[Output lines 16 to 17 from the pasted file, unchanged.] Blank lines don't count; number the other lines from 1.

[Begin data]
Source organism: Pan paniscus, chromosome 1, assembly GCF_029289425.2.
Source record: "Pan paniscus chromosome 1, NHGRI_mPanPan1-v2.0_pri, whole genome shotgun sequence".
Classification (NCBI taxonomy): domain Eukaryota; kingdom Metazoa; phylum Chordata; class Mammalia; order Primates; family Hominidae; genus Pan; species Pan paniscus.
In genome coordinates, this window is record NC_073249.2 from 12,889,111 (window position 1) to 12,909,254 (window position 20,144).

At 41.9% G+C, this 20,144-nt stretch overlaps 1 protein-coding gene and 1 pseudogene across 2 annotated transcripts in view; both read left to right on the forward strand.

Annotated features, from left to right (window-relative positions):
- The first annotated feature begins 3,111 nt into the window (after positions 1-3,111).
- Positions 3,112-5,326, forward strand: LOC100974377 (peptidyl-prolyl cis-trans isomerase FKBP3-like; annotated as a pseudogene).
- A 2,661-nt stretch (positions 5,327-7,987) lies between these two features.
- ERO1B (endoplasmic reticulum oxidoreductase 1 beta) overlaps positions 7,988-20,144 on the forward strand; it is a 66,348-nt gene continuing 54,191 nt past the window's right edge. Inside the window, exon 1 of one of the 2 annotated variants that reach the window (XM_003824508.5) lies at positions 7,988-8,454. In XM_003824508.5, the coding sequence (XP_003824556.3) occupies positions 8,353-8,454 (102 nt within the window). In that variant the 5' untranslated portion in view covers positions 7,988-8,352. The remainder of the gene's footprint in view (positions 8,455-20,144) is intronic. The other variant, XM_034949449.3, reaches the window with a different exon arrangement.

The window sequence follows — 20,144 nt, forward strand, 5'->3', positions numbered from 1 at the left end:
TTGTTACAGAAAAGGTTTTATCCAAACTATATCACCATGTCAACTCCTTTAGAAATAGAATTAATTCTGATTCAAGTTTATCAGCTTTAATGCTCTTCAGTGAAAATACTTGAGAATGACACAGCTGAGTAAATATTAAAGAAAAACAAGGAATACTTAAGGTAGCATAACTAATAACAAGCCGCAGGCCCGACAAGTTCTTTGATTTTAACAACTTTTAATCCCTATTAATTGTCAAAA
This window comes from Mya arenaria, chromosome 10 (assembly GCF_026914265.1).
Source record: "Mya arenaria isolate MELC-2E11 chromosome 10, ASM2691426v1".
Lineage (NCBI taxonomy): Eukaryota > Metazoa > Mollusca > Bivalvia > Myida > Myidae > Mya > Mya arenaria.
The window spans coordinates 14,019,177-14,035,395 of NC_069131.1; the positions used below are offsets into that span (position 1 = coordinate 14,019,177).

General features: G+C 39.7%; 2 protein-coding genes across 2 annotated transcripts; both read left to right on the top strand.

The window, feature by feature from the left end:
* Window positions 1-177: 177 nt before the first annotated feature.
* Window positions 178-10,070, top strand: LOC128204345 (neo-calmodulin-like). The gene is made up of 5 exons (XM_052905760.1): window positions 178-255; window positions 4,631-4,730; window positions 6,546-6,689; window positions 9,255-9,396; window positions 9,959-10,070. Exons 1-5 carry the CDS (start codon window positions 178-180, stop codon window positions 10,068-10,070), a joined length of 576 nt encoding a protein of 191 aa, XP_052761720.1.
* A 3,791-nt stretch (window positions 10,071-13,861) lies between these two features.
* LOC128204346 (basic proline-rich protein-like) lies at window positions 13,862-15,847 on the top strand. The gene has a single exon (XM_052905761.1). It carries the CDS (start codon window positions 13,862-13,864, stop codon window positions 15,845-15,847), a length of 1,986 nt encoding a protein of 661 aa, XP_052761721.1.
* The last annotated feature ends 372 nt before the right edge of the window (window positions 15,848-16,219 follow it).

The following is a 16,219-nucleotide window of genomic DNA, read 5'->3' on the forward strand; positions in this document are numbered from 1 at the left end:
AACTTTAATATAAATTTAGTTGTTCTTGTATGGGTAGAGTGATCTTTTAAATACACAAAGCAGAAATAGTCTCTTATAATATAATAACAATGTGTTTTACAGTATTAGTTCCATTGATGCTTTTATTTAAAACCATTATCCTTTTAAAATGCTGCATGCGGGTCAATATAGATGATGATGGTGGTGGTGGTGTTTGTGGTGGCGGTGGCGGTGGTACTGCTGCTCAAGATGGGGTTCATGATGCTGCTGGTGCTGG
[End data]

The window spans coordinates 14,019,177-14,035,395 of NC_069131.1; the positions used below are offsets into that span (position 1 = coordinate 14,019,177).

General features: G+C 39.7%; 2 protein-coding genes across 2 annotated transcripts; both read left to right on the top strand.